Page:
Consumer prices up 2.5% in September


jessica fejos

Consumer prices in Hungary rose 2.5% year-on-year in September, slowing slightly from a 2.6% increase in August, according to a first release of monthly data from the Central Statistical Office (KSH) on Tuesday. The highest price rises over the past year were measured for alcohol and tobacco, as well as motor fuels and food.

State news wire MTI noted that emerging market analysts in London had expected the inflation rate to pick up to 2.7%-2.8%.

In September 2017 compared to September 2016, food prices rose by 3.1%, within which the price of butter rose by 16.5%, cheese by 9.5%, pork by 8.5%, coffee by 7.1%, bread by 5.9%, and other meat preparations by 5.8%. The price of poultry meat fell by 12.9%.

The highest price rise of 6.0% on average was recorded for alcoholic beverages and tobacco.

The price of other goods (pharmaceutical products, motor fuels, household products and recreational goods) was up by 2.7% on average, within which the price of motor fuels rose by 5.3%.

Prices of services rose by 1.8%, while prices of electricity, gas and other fuels increased by 1.0%. Consumers paid 1.1% more for clothing and footwear, while consumer durables cost 0.1% less.

MTI noted that seasonally adjusted core inflation, which excludes volatile fuel and food prices, accelerated further in September, to 2.9%, the highest rate recorded since January 2014.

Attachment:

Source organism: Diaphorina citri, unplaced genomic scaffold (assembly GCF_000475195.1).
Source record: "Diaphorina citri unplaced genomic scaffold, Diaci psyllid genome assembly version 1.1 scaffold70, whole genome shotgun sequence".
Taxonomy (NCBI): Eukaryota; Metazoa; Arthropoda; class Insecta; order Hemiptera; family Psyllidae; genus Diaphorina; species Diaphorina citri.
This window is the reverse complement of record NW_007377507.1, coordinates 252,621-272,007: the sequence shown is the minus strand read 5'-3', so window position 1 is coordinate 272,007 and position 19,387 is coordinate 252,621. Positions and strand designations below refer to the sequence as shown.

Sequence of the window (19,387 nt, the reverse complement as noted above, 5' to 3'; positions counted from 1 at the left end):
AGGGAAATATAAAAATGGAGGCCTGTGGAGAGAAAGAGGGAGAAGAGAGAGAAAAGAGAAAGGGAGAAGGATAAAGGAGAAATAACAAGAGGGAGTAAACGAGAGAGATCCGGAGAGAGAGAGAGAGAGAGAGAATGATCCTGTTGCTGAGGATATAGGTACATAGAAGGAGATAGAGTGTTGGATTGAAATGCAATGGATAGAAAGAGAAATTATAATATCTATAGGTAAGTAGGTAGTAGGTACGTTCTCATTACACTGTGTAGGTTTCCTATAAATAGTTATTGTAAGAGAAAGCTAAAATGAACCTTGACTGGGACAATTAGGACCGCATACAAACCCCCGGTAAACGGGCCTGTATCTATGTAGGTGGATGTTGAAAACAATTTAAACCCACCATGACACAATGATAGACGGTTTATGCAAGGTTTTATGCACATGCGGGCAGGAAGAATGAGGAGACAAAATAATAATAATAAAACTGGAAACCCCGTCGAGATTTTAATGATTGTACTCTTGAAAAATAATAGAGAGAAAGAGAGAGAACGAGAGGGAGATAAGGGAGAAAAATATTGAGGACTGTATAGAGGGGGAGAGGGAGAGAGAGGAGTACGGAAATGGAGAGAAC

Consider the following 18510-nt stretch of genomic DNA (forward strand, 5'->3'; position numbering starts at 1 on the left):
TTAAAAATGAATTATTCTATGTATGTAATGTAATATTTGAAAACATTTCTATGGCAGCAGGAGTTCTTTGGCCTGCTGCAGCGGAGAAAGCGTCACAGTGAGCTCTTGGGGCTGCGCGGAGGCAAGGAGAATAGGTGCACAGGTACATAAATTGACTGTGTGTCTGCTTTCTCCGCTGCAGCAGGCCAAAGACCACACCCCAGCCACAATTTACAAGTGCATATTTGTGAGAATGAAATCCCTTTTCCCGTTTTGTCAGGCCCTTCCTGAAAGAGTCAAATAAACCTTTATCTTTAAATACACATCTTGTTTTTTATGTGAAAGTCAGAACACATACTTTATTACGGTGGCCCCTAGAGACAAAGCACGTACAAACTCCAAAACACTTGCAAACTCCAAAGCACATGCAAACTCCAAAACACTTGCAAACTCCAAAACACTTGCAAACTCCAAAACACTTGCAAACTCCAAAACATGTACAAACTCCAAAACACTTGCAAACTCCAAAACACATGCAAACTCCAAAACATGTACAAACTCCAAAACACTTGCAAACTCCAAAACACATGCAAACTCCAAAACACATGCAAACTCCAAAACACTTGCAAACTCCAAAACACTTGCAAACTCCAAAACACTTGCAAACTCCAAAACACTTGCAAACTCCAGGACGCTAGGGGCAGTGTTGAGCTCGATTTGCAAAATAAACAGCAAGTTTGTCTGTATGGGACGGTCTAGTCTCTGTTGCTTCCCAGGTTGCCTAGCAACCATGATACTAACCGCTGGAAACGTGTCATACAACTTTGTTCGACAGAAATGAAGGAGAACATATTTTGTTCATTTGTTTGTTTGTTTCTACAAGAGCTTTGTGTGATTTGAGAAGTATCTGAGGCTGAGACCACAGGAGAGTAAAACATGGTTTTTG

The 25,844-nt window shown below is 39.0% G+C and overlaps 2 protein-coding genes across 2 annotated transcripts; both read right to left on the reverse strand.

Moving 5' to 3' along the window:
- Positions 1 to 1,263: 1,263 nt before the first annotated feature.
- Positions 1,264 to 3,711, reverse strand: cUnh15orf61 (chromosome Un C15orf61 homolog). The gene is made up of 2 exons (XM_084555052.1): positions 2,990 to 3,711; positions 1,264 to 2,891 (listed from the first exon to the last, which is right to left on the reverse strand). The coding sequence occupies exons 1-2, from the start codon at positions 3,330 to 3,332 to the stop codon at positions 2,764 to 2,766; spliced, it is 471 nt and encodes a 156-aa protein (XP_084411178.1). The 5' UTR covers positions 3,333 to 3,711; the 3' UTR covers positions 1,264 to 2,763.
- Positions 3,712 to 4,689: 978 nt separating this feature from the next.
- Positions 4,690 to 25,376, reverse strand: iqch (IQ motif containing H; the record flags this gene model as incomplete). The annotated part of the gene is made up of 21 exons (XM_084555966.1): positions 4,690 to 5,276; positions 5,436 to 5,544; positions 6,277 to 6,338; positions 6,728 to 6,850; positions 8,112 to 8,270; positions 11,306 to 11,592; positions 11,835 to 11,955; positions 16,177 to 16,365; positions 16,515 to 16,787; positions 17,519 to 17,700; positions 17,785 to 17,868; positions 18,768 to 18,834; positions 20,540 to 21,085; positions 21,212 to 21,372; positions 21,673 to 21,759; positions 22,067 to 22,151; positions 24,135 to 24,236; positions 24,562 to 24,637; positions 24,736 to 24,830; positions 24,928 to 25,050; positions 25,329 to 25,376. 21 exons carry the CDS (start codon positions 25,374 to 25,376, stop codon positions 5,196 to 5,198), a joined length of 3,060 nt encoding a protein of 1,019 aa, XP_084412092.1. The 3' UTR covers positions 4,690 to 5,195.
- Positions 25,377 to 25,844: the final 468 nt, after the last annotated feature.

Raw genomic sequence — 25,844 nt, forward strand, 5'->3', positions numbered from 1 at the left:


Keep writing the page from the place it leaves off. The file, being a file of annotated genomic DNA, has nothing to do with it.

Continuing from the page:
In September 2017 compared to the previous month, consumer prices increased by 0.1% on average.

In January–September 2017 compared to the same nine-month period of 2016, consumer prices rose by 2.4% on average.


Lawmakers Approve No-fee Cashback Service Banking

Lawmakers Approve No-fee Cashback Service

MPs Approve Tax Changes Parliament

MPs Approve Tax Changes

4iG, Rheinmetall Establish IT JV Deals

4iG, Rheinmetall Establish IT JV

24th FIABCI Hungarian Prix d’Excellence Held Awards

24th FIABCI Hungarian Prix d’Excellence Held


Producing journalism that is worthy of the name is a costly business. For 27 years, the publishers, editors and reporters of the Budapest Business Journal have striven to bring you business news that works, information that you can trust, that is factual, accurate and presented without fear or favor.
Newspaper organizations across the globe have struggled to find a business model that allows them to continue to excel, without compromising their ability to perform. Most recently, some have experimented with the idea of involving their most important stakeholders, their readers.
We would like to offer that same opportunity to our readers. We would like to invite you to help us deliver the quality business journalism you require. Hit our Support the BBJ button and you can choose the how much and how often you send us your contributions.